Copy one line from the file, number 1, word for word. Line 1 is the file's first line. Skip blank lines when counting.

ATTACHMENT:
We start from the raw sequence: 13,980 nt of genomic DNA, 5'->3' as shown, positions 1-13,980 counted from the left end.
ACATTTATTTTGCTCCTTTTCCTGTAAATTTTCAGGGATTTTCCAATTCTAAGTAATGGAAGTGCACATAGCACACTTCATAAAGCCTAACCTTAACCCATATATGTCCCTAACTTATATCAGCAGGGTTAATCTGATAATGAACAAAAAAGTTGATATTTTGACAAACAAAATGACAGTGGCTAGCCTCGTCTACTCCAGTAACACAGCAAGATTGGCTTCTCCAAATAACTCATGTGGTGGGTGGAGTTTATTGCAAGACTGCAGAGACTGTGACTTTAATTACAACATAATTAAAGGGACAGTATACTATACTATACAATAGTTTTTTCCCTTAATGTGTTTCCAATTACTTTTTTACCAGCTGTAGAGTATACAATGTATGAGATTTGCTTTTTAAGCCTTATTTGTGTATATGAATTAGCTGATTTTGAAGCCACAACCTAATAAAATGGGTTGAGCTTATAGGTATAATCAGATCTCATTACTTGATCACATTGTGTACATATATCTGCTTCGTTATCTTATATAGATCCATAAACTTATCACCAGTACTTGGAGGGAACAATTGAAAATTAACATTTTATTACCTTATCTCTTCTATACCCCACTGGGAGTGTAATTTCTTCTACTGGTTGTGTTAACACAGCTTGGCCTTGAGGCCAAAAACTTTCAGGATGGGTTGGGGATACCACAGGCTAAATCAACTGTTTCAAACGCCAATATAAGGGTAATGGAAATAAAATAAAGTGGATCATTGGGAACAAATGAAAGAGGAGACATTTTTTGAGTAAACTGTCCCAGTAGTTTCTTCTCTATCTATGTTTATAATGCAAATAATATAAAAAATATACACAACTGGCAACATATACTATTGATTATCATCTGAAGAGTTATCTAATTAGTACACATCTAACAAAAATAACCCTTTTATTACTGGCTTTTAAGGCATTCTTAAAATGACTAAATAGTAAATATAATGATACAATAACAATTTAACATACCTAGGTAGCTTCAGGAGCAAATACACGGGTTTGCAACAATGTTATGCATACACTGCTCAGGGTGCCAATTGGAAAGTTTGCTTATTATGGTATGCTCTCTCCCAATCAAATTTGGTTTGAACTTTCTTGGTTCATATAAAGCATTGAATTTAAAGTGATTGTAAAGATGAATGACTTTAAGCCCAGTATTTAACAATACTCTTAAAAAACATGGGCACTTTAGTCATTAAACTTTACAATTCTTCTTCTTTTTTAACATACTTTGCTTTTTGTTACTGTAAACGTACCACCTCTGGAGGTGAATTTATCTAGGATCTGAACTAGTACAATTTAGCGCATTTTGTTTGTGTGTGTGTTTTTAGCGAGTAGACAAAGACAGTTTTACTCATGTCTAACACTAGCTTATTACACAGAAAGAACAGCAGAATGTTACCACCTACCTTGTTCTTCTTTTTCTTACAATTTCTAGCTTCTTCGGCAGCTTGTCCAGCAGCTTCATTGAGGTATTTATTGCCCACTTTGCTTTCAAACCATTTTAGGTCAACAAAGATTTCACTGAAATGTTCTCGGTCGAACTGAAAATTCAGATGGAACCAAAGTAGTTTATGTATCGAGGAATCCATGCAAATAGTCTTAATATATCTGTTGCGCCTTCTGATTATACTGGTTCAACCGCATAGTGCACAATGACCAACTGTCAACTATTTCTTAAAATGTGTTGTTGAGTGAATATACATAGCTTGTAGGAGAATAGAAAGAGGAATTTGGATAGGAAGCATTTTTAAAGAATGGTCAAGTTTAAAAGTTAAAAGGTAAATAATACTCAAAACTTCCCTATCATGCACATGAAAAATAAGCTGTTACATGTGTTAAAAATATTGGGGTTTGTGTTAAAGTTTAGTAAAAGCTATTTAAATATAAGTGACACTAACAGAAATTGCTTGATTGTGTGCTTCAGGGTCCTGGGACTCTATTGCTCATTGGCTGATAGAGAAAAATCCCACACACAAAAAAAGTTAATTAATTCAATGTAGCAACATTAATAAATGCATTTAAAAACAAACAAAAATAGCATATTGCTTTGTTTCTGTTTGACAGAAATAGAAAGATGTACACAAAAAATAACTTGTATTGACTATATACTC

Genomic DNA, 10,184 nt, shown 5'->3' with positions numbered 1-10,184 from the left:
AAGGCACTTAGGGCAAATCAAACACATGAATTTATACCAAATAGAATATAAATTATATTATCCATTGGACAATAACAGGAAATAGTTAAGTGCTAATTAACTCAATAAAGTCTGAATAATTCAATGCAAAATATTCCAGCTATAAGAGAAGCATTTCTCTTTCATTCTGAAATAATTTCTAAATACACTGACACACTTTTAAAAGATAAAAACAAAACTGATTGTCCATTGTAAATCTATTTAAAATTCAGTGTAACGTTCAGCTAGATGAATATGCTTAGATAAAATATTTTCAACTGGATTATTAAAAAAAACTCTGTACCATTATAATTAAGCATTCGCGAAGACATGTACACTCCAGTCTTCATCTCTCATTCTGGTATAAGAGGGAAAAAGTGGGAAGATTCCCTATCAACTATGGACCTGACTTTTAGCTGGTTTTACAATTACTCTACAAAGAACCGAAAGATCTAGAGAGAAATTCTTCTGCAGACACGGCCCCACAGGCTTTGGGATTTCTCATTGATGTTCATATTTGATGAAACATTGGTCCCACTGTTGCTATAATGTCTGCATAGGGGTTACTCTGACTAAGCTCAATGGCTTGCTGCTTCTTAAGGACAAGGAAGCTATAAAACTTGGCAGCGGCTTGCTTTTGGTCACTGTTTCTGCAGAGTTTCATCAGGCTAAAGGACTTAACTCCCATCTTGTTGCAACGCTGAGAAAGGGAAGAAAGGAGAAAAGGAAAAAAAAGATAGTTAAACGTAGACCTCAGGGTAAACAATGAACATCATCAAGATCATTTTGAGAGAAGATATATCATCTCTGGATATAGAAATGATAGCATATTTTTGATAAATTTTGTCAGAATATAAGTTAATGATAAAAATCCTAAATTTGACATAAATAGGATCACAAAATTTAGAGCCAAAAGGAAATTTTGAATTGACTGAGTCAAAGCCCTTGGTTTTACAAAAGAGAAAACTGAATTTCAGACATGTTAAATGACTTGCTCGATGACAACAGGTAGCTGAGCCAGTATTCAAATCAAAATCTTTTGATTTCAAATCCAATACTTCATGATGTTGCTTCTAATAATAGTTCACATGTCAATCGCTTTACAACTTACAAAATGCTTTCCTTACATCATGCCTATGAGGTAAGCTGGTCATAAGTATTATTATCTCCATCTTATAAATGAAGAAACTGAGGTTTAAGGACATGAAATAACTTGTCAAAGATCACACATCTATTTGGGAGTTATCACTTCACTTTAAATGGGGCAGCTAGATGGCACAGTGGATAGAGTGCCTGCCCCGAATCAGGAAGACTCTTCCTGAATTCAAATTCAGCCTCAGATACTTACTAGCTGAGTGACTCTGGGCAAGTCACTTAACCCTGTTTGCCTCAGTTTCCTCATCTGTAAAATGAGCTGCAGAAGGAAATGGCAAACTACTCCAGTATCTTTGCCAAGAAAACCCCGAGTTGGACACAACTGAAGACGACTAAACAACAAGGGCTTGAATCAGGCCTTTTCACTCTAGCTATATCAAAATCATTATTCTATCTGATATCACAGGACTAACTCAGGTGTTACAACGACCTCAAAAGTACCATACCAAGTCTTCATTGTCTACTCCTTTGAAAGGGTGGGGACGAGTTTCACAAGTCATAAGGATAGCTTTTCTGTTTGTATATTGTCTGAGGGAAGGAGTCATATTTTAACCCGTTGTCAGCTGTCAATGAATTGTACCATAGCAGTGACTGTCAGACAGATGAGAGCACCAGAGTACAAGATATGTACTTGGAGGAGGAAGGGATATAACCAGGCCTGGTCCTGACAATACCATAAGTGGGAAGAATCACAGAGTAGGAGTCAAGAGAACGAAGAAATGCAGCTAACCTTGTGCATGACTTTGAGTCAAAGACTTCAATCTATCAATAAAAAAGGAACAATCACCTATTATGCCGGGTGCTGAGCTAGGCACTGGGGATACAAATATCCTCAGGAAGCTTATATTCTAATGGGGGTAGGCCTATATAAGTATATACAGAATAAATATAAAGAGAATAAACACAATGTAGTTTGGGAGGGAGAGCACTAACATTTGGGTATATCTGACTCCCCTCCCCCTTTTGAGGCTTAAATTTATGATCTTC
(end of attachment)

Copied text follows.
We start from the raw sequence: 13,980 nt of genomic DNA, 5'->3' as shown, positions 1-13,980 counted from the left end.